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The FDA Just Authorized a 'Breakthrough' COVID Pill That Could Change the Game

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The Food and Drug Administration on Wednesday issued an emergency use authorization to allow Pfizer’s antiviral pill to be used to treat COVID-19 at home.

The FDA said in a news release that the drug, named Paxlovid, has been approved for “the treatment of mild-to-moderate” COVID-19 patients.

The drug can be given to anyone over the age of 12 who weighs at least 88 pounds, according to the FDA.

The drug can be given to people “who are at high risk for progression to severe COVID-19, including hospitalization or death,” the FDA said.

The FDA said the drug is “available by prescription only and should be initiated as soon as possible after diagnosis of COVID-19 and within five days of symptom onset.”

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That could be a real-world concern, ABC noted, because to get the drug, patients need access to testing to get a positive test and then need an appointment with a doctor very quickly to get a prescription.

The new drug is most effective “before a person becomes critically ill,” said Dr. Paul Currier, director of the Respiratory Acute Care Unit at Massachusetts General Hospital.

“Once a patient becomes critically ill, the virus has already caused a lot of inflammation in the body that likely cannot be stopped by medicines that only target the virus itself,” he said.

However, the FDA said the emergency authorization was still a step forward.

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“Today’s authorization introduces the first treatment for COVID-19 that is in the form of a pill that is taken orally — a major step forward in the fight against this global pandemic,” Dr. Patrizia Cavazzoni, director of the FDA’s Center for Drug Evaluation and Research, said.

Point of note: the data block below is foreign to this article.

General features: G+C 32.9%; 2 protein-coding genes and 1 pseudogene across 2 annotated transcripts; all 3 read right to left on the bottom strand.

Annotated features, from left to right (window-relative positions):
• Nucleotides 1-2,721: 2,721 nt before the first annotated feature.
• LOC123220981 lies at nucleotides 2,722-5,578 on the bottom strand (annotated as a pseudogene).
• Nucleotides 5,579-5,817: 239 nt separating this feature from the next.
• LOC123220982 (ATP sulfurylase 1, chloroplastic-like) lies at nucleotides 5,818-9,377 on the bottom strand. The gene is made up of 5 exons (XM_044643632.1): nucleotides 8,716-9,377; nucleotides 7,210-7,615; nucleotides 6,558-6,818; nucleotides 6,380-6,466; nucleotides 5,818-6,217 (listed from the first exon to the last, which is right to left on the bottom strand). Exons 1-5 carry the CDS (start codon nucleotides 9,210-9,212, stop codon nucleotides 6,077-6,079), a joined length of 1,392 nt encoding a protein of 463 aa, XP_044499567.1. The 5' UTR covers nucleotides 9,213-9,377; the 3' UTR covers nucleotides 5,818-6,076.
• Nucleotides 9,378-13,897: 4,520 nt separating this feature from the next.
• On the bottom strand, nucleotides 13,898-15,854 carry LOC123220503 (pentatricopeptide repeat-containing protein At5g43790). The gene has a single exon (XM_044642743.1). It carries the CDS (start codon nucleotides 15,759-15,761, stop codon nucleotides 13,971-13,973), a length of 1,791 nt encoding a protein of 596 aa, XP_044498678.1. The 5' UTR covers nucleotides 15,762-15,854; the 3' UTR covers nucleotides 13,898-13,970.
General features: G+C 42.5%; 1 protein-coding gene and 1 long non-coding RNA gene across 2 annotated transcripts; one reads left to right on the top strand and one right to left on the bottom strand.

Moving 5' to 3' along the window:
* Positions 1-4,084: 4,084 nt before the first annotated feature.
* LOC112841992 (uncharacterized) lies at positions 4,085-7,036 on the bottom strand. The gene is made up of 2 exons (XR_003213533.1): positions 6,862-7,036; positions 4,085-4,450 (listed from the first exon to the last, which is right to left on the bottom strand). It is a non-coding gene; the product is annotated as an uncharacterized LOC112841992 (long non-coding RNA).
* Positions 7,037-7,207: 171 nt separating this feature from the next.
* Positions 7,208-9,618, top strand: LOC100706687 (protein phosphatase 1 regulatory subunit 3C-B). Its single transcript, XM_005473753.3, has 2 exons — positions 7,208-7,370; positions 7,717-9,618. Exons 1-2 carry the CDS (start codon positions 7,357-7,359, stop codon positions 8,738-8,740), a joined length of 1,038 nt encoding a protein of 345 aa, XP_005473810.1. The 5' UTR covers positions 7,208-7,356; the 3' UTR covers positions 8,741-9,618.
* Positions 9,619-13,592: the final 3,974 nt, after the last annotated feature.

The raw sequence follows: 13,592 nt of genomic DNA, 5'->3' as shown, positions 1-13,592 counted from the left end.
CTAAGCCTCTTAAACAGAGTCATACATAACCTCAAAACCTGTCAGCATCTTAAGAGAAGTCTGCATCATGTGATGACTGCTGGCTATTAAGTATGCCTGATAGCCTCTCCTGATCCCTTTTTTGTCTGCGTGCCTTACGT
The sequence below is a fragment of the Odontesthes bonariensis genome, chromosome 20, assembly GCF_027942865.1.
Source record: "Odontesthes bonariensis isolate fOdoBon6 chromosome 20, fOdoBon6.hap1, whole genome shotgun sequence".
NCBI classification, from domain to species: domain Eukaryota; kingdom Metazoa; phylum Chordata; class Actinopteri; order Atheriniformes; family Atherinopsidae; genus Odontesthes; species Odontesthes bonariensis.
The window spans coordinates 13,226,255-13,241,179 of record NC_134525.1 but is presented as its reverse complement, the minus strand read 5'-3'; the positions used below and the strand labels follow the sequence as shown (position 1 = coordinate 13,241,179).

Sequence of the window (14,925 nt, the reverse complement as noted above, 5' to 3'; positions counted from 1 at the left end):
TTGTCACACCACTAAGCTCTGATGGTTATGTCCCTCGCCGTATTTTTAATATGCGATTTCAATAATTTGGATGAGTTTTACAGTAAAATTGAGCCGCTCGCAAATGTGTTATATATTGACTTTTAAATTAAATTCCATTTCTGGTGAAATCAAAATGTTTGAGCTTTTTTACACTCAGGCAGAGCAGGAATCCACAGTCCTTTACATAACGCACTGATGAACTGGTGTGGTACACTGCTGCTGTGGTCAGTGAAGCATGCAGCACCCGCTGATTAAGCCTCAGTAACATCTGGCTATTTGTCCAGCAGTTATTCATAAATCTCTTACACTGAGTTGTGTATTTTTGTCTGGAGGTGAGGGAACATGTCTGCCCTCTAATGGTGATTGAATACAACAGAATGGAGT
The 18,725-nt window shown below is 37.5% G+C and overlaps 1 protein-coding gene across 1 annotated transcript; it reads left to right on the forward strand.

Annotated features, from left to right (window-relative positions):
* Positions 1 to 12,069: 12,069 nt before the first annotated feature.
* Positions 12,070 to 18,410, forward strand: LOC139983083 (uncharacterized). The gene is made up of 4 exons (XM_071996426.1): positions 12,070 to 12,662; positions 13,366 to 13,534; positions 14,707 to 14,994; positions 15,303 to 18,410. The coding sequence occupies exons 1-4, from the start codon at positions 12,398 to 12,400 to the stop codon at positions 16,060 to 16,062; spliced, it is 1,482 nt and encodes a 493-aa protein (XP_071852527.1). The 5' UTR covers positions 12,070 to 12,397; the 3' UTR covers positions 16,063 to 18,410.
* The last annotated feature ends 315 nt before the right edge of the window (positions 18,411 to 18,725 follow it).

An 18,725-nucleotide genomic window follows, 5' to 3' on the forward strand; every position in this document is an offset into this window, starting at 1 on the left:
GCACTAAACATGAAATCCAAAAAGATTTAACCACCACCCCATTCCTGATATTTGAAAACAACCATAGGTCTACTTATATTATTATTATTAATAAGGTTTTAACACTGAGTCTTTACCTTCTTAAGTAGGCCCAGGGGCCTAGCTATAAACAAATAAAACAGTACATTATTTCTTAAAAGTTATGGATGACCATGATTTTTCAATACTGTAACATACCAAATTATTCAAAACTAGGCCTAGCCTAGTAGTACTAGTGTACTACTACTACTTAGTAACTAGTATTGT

“This authorization provides a new tool to combat COVID-19 at a crucial time in the pandemic as new variants emerge and promises to make antiviral treatment more accessible to patients who are at high risk for progression to severe COVID-19,” Cavazzoni said.

The FDA said the drug will not prevent someone from getting COVID-19.

The FDA explained that the drug is a combination of two drugs. “Paxlovid consists of nirmatrelvir, which inhibits a SARS-CoV-2 protein to stop the virus from replicating, and ritonavir, which slows down nirmatrelvir’s breakdown to help it remain in the body for a longer period at higher concentrations,” the FDA said.

The daily dosage consists of three tablets taken at once twice a day for five days.

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In its release, the FDA said possible side effects with the Pfizer drug include “impaired sense of taste, diarrhea, high blood pressure and muscle aches.”

The FDA said that anyone who takes the drug and takes other medicines should be aware that drug interactions it called “potentially significant.” It also said there is a caution against those with liver or kidney problems using the drug.

Last week, Pfizer said the drug provided an 89 percent reduction in the risk of hospitalization among high-risk adults, according to Axios.

Among adults not at high risk, there was a 70 percent reduction in hospitalizations, according to Pfizer.

The federal government has already ordered enough of the drug to treat 10 million people at $530 a course. About 250,000 full treatment doses will be available next month.

Pfizer chairman and CEO Albert Bourla called the EUA a “tremendous example of how science will help us ultimately defeat this pandemic, which, even two years in, continues to disrupt and devastate lives across the world.”

“This breakthrough therapy … will change the way we treat COVID-19 and hopefully help reduce some of the significant pressures facing our health care and hospital systems,” he said.

The FDA is also considering a drug made by Merck and Ridgeback Biotherapeutics’ known as molnupiravir. That drug has only shown a 30 percent reduction in the risk of hospitalization and death.

France, which had orders in for both companies’ drugs, has canceled its order for the Merck pill, according to Reuters.

“The latest studies weren’t good,” Olivier Veran, the health minister for France, said.

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Jack Davis is a freelance writer who joined The Western Journal in July 2015 and chronicled the campaign that saw President Donald Trump elected. Since then, he has written extensively for The Western Journal on the Trump administration as well as foreign policy and military issues.
Jack Davis is a freelance writer who joined The Western Journal in July 2015 and chronicled the campaign that saw President Donald Trump elected. Since then, he has written extensively for The Western Journal on the Trump administration as well as foreign policy and military issues.
Jack can be reached at jackwritings1@gmail.com.
Location
New York City
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Topics of Expertise
Politics, Foreign Policy, Military & Defense Issues




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